with physical fitness. Okay. Thanks, Amy.>>PARTICIPANT: I
was just observing how each of these factors are
so connected with one another.>>DR. KELLEY: Yes.>>PARTICIPANT: That,
say, for example your way of meaning making has
to do with meditation so you join a meditation group. Now that’s community,
which is social, which leads to role models,
and on and on and on. And how, when you were doing
this– or were you doing this, or were you taking this– how did you divide them up? You could have subdivided
them differently, but–>>DR. KELLEY: Yeah.>>PARTICIPANT: –this
was so instructive.>>DR. KELLEY: Yeah,
well that’s their work. They devote a chapter to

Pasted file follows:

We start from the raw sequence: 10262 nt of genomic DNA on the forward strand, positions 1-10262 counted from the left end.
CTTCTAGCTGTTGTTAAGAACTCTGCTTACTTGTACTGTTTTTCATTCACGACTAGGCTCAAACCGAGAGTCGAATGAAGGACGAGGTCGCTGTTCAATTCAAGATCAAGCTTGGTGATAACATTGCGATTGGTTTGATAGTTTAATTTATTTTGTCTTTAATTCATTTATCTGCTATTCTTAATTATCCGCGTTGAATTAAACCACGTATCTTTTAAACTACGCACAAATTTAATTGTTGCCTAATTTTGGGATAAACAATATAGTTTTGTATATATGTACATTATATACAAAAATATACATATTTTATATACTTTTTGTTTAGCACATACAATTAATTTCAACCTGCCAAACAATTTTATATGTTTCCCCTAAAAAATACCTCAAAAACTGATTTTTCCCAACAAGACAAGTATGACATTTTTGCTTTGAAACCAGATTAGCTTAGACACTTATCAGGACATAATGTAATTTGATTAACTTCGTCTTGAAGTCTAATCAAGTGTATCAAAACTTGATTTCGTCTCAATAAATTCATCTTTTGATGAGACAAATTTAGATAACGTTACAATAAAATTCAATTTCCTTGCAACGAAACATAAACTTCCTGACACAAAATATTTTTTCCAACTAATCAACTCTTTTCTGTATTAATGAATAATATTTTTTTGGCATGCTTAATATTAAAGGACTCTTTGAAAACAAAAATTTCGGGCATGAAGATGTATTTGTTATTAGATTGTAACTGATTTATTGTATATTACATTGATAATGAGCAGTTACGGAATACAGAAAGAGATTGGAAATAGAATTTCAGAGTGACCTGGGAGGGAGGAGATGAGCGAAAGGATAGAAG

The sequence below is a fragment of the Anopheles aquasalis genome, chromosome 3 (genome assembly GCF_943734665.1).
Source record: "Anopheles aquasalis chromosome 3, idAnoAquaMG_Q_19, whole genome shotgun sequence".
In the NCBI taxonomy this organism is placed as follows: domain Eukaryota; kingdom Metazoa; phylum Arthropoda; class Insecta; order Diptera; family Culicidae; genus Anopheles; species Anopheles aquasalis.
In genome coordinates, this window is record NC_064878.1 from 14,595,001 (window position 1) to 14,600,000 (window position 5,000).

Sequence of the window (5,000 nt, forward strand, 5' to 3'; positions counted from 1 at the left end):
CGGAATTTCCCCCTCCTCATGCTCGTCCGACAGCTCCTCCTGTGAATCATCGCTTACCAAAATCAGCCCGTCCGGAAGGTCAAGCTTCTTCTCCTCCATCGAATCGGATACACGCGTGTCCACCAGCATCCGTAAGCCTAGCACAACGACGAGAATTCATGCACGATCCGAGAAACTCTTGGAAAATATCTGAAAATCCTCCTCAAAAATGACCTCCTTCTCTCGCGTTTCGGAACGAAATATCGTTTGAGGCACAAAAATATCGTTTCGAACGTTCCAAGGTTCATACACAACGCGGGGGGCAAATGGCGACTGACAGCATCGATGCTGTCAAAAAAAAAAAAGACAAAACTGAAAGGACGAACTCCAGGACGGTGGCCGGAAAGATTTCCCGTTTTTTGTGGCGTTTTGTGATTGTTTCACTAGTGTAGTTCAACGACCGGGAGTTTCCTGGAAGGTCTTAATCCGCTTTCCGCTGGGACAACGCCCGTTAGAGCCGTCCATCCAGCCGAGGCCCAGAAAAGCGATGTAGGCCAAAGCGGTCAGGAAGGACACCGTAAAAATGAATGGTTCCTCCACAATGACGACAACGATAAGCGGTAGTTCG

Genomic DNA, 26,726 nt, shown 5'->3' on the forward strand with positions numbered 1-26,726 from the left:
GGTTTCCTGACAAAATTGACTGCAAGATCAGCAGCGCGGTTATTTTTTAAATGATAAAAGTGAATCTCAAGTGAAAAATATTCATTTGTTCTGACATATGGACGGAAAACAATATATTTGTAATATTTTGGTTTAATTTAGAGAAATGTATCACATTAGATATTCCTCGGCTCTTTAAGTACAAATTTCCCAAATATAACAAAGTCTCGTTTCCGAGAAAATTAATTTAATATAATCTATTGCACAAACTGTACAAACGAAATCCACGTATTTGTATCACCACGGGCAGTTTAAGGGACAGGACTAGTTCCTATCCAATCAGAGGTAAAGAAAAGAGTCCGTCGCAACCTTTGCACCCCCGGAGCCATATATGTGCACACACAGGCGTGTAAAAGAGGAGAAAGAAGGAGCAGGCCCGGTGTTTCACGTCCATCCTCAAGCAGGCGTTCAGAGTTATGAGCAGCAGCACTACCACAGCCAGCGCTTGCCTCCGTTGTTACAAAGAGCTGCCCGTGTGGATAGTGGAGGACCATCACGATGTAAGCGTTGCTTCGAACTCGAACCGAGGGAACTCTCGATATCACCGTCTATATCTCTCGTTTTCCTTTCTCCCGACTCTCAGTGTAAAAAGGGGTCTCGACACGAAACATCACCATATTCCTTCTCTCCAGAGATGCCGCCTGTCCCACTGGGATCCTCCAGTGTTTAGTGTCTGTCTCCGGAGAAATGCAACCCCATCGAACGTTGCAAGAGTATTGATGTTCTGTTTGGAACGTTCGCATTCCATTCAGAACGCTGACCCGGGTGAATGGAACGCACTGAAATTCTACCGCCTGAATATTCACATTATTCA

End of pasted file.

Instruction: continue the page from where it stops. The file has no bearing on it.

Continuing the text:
each of those ten factors. But they make the point
that you’re making, that it’s hard to differentiate
these fully because this is human life, right? So there’s overlap and
connection among all of these. Yeah, thank you for that point. Maybe one more and then
we can take a break? Yes? Oh, I have a mic.>>PARTICIPANT: I think
my thought is probably regarding meaning. I just find it hard to
differentiate conflict, if it is conflicting ideas. And for example, if it’s
hard to maintain reality and truthfulness that
we see or that we know is an example of right or wrong. And then from the outside
forces that are around us, that what we think may be all
we know as right because we’ve been taught the difference
between right and wrong, and we see outside
forces, which is against what we see as right.>>DR. KELLEY: And so that
feels related to the meaning?>>PARTICIPANT: Perhaps.>>DR. KELLEY: Yeah, yeah. That might relate–
thank you for the point. That might relate to what